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January 17th, 2017, 09:57 AM   #1
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Linear equation I can't seem to solve!

Any help with this appreciated:

x+a/x-b+d =c

How do I solve for x when there is an x in both numerator and denominator which means you keep getting x's on both sides?

Many thanks,

Simon
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January 17th, 2017, 10:30 AM   #2
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Quote:
x+a/x-b+d =c
as posted ...

$x + \dfrac{a}{x} - b + d = c$

is this what you meant to post? if not, use some parentheses to clarify numerator & denominator for the fraction.
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January 17th, 2017, 10:31 AM   #3
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This is not a linear equation. It is a quadratic as you can see by multiplying both sides of the equation by x to clear the fraction.

$x + \dfrac{a}{x} - b + d = c \implies x^2 + (d - b - c)x + a = 0 \implies$

$x = \dfrac{b + c - d \pm \sqrt{(d - b - c)^2 - 4a}}{2}.$
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January 17th, 2017, 10:36 AM   #4
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apologies

Sorry -haven't learnt how to use maths notation code yet-should be:

(x+a)/x-b+d = c

apologies!
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January 17th, 2017, 10:37 AM   #5
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apologies again!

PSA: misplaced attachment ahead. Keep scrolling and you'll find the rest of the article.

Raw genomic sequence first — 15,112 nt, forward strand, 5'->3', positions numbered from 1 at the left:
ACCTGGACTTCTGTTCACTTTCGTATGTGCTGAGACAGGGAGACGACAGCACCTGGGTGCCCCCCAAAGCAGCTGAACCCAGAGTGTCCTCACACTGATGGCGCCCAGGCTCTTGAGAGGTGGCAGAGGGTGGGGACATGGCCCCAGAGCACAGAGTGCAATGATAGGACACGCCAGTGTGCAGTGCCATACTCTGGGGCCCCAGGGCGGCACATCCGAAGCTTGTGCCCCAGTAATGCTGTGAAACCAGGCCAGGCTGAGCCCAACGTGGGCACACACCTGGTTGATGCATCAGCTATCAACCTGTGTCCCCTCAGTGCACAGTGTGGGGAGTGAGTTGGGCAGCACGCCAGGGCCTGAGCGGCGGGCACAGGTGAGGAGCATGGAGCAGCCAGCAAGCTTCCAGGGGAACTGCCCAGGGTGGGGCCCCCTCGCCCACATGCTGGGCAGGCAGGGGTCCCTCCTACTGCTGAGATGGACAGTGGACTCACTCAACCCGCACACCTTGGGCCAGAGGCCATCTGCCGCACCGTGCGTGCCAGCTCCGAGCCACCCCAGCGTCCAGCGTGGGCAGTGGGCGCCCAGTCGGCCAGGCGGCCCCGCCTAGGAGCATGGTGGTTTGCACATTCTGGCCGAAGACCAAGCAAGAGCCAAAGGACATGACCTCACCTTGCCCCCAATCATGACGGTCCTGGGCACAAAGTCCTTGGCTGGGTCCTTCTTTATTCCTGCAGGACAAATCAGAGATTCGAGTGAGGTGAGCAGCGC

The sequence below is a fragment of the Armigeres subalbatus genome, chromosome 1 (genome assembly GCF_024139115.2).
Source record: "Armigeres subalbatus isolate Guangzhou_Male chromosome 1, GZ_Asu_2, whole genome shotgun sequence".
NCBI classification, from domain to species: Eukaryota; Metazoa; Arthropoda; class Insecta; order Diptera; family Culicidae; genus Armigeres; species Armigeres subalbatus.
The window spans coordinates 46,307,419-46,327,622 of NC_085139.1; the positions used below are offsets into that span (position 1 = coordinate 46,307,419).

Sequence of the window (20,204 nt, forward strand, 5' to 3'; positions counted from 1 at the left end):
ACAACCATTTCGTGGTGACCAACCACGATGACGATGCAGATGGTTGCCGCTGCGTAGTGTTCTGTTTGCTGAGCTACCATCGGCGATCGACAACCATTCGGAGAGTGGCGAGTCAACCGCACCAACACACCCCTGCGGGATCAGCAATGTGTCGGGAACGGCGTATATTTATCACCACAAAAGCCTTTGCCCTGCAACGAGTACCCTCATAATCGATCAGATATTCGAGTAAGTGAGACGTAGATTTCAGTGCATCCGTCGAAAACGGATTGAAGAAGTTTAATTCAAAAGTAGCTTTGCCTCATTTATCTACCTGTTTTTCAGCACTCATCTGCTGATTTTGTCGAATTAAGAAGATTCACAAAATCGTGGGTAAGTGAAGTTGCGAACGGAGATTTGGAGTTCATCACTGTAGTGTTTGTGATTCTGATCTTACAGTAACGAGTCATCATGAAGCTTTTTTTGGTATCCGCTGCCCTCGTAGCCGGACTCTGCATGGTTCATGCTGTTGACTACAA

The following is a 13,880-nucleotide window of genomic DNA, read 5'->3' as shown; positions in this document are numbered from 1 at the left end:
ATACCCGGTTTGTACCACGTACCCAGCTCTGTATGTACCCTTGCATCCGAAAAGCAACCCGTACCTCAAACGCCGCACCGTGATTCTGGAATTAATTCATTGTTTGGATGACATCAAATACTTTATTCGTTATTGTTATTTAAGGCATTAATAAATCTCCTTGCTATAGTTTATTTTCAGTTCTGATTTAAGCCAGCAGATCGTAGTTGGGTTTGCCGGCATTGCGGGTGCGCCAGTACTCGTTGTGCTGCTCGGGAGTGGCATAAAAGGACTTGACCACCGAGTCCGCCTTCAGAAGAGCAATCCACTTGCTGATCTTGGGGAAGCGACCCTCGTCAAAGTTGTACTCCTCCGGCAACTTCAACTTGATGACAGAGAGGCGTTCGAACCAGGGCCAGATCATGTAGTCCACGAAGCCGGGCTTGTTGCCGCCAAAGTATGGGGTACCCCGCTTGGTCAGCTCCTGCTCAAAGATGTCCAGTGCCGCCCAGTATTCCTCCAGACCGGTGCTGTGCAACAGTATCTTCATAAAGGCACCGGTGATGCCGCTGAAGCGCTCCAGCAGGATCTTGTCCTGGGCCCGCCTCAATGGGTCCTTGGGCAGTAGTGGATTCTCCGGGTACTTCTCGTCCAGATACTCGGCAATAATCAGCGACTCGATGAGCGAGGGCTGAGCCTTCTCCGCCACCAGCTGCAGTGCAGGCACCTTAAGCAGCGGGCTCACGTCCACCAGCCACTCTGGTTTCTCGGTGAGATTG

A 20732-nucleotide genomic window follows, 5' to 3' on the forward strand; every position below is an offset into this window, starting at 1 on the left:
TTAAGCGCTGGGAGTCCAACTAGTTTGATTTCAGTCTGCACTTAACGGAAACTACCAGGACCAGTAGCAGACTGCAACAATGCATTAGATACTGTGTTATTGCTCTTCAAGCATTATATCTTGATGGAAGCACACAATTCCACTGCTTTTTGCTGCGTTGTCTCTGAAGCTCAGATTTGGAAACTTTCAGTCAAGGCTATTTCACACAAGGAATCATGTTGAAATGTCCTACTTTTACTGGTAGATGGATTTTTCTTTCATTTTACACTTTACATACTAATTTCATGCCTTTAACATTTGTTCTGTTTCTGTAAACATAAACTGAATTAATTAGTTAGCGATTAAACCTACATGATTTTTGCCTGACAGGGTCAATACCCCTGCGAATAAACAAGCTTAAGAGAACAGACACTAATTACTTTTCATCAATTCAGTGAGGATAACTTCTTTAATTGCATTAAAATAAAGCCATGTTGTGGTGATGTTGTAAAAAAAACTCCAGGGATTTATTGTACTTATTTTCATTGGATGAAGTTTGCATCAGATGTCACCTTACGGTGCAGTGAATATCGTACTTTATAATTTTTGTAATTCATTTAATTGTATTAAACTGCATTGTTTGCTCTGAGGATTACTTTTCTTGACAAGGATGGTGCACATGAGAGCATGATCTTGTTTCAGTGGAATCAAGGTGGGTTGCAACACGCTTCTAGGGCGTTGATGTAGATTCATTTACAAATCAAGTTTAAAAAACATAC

(x+a)/(x-b+d) =c

Thanks
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January 17th, 2017, 10:56 AM   #6
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Quote:
Originally Posted by Simonsky View Post
(x+a)/(x-b+d) =c
$x+a = (x-b+d)c$

$x+a = xc-bc+dc$

$x - xc = dc-bc-a$

$x(1-c) = dc-bc-a$

$x = \dfrac{dc-bc-a}{1-c}$
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January 17th, 2017, 11:07 AM   #7
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Thanks Skeeter

I can follow what you did but couldn't have done it myself. I think I would stumble at the step where you go: x-xc becomes x(1-c)

Could you (or anyone else with the time) explain how x-xc goes to x(1-c)

I would have gone: x-x times c = just c! I'm obviously missing something
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January 17th, 2017, 11:22 AM   #8
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$x - xc = x(1) - x(c)$

common factor for both terms is $x$, so pull out the common factor from both terms (just doing the distributive property backwards) ...

$x(1) - x(c) = x(1 - c)$
Thanks from greg1313 and topsquark
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February 10th, 2017, 10:56 AM   #9
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I'll make a video on 2nd degree equations and put it up on youtube.

Last edited by Math for Gwen; February 10th, 2017 at 10:59 AM.
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